Thursday, March 24, 2011

Moral Dilemmas in the Dungeon

One of my players sent me a link yesterday to this post about moral dilemmas in RPGs. In the real world, he is interested in ethics, so it doesn't surprise me that he'd be interested in me including this stuff in some of our games. I even think I can do it without rail-roading, so I'm going to try, and I'll also probably try some things from the "X is for Xenophobia" page in the Dungeon Alphabet. I've been wanting to do that for a while anyway…

Have any of you purposely inserted moral dilemmas into your games? How did it work out?

In other news, I'm immensely thankful that Sham over at Sham's Grog 'n Blog took the time to answer a question about stocking dungeons with monsters with a whole blog post. After downloading what he's made available, I think that using it as a template for my own dungeon stocking charts will be very easy and work quite nicely. Thanks Sham!

And now back to studying…


  1. I usually toss a morality bone in depending on teh group I am DMing and what type of game we're playing.

    For example, in one campaign, there was a druidic grove that was almost virtually destroyed. All of the druidic circle were killed, except for one young woman who was not a full druid herself yet.

    The adventurers were compelled to assist her and defend her against whatever evil was out to destroy her sacred grove. The young woman had a sacred task to fulfill. In the event of the grove being destroyed, she was duty-bound to take a sacred seedling on a long journey to a place where it could be bathed in what was called the Bloodfire. The seedling could then be brought back and it would renew the grove.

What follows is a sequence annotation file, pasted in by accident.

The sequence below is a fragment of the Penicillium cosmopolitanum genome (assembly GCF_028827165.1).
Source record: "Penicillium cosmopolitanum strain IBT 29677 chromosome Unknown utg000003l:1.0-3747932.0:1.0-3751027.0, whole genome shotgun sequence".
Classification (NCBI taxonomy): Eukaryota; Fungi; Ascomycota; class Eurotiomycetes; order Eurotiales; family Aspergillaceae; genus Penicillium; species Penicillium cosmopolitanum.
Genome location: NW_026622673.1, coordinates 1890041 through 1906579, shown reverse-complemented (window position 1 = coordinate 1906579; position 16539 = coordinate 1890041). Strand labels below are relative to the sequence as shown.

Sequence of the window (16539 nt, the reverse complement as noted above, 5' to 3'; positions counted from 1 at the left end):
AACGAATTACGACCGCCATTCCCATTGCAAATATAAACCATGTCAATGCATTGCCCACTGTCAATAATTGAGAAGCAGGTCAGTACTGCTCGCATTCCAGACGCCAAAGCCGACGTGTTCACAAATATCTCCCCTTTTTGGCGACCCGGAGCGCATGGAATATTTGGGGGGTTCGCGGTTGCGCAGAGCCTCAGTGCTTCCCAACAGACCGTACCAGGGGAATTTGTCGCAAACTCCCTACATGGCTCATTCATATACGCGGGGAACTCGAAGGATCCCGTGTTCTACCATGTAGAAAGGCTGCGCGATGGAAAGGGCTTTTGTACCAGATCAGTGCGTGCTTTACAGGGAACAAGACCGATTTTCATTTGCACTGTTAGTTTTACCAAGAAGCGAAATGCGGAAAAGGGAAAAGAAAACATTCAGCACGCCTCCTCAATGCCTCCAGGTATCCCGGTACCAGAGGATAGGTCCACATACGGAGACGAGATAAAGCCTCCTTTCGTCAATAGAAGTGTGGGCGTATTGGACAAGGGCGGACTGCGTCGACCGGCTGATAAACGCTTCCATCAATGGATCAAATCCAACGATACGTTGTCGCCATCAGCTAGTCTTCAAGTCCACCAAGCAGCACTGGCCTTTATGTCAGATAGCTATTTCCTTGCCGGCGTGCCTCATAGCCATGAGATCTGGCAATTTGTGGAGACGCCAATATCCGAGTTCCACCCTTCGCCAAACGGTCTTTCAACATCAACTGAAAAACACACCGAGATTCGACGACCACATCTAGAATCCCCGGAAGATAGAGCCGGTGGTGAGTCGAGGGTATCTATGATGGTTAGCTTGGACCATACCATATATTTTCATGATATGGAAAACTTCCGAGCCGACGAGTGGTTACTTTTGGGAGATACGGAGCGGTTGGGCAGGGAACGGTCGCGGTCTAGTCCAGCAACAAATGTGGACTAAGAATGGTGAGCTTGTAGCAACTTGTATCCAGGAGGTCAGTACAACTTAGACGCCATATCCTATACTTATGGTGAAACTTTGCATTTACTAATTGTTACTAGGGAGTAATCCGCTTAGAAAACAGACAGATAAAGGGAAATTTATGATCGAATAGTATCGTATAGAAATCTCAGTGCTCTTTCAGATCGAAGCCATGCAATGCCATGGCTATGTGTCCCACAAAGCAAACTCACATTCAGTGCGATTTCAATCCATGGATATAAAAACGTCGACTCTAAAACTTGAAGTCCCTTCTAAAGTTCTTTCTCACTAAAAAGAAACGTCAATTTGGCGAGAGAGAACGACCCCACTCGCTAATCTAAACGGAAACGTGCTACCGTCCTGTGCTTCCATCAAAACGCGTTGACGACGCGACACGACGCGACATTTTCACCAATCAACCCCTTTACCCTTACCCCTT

The party agreed to protect her and help her reach her destination. They had many small adventures along the way. The party really began to bond with this young woman. She became everyone's "little sister". She fought alongside them as one of them, yet remained true to her teachings and philosophy. They listened to her and she listened to them.

    Anyway, whern they reached the location of the Bloodfire, they discovered it wasn't some fiery fountain they had expected. It was an ancient Red Dragon!

    The dragon was bound by an oath to the druidic circle, made by an ancient member of the druidic order. The dragon would be free if it would bathe the seedling in its fiery breath. There was a condition, of course. It had to be bathed while an unprotected member of the druid order held it. Surely, this meant the young woman would have to sacrifice herself.

    Discussion around the table got hotter than the dragon! Some didn't want to see the sacrifice made, others respected the duty she had to fulfill. And could the young woman fulfill her duty now that she realized it meant her death?

    Eventually, the adventurers allowed her to make her own decision: she would bear the seedling to the dragon. A few players actually cried when it happened.

    Unbenownst to the players, and because I am not a complete evil bastard, the dragon's breath actually caused the seedling and young woman's spirit to merge. This brought new life to the seedling and it began to grow into a sapling. This was the test of faith for the druid who undertook this task.

    Needless to say, the dragon was free and tried to then destroy the sapling. The adventurers defended their transformed companion and killed the dragon. They swore to return the sapling to the druid grove. They let NOTHING stand in their way. It was quite emotional.

    They returned to the grove, planted the sapling and watched as the grove began to be restored. It was quite epic really.

  2. Very cool story! Reminds me of another thing I really need to do- give my players PCs that they care about…